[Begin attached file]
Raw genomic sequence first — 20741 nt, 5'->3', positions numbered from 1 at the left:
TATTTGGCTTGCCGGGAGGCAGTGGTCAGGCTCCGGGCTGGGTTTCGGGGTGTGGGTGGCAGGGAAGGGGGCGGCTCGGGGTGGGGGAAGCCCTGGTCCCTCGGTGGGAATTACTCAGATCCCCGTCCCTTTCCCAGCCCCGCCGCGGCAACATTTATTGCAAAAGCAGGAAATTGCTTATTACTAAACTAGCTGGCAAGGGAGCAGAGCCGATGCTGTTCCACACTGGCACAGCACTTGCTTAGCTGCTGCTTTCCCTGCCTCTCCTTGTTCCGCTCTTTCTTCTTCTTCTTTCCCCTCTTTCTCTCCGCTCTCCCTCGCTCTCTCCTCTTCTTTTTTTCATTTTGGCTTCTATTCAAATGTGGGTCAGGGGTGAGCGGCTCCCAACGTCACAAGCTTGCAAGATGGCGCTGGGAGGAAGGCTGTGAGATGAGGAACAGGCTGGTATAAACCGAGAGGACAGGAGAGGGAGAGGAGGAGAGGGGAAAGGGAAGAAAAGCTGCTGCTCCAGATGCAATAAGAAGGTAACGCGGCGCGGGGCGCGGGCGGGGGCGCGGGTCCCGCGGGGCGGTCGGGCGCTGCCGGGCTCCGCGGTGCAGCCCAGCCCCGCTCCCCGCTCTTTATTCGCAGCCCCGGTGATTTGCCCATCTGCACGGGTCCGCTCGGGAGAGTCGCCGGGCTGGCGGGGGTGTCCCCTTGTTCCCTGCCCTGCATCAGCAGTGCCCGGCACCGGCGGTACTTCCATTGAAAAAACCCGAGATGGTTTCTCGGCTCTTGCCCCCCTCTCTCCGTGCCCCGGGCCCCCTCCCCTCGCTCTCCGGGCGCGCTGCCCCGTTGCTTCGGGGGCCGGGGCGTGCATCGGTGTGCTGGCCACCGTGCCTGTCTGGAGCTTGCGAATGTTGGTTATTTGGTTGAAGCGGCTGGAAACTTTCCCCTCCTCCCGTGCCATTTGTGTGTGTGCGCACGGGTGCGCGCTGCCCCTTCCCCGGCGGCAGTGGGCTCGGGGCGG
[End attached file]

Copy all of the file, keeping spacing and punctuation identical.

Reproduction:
Raw genomic sequence first — 20741 nt, 5'->3', positions numbered from 1 at the left:
TATTTGGCTTGCCGGGAGGCAGTGGTCAGGCTCCGGGCTGGGTTTCGGGGTGTGGGTGGCAGGGAAGGGGGCGGCTCGGGGTGGGGGAAGCCCTGGTCCCTCGGTGGGAATTACTCAGATCCCCGTCCCTTTCCCAGCCCCGCCGCGGCAACATTTATTGCAAAAGCAGGAAATTGCTTATTACTAAACTAGCTGGCAAGGGAGCAGAGCCGATGCTGTTCCACACTGGCACAGCACTTGCTTAGCTGCTGCTTTCCCTGCCTCTCCTTGTTCCGCTCTTTCTTCTTCTTCTTTCCCCTCTTTCTCTCCGCTCTCCCTCGCTCTCTCCTCTTCTTTTTTTCATTTTGGCTTCTATTCAAATGTGGGTCAGGGGTGAGCGGCTCCCAACGTCACAAGCTTGCAAGATGGCGCTGGGAGGAAGGCTGTGAGATGAGGAACAGGCTGGTATAAACCGAGAGGACAGGAGAGGGAGAGGAGGAGAGGGGAAAGGGAAGAAAAGCTGCTGCTCCAGATGCAATAAGAAGGTAACGCGGCGCGGGGCGCGGGCGGGGGCGCGGGTCCCGCGGGGCGGTCGGGCGCTGCCGGGCTCCGCGGTGCAGCCCAGCCCCGCTCCCCGCTCTTTATTCGCAGCCCCGGTGATTTGCCCATCTGCACGGGTCCGCTCGGGAGAGTCGCCGGGCTGGCGGGGGTGTCCCCTTGTTCCCTGCCCTGCATCAGCAGTGCCCGGCACCGGCGGTACTTCCATTGAAAAAACCCGAGATGGTTTCTCGGCTCTTGCCCCCCTCTCTCCGTGCCCCGGGCCCCCTCCCCTCGCTCTCCGGGCGCGCTGCCCCGTTGCTTCGGGGGCCGGGGCGTGCATCGGTGTGCTGGCCACCGTGCCTGTCTGGAGCTTGCGAATGTTGGTTATTTGGTTGAAGCGGCTGGAAACTTTCCCCTCCTCCCGTGCCATTTGTGTGTGTGCGCACGGGTGCGCGCTGCCCCTTCCCCGGCGGCAGTGGGCTCGGGGCGG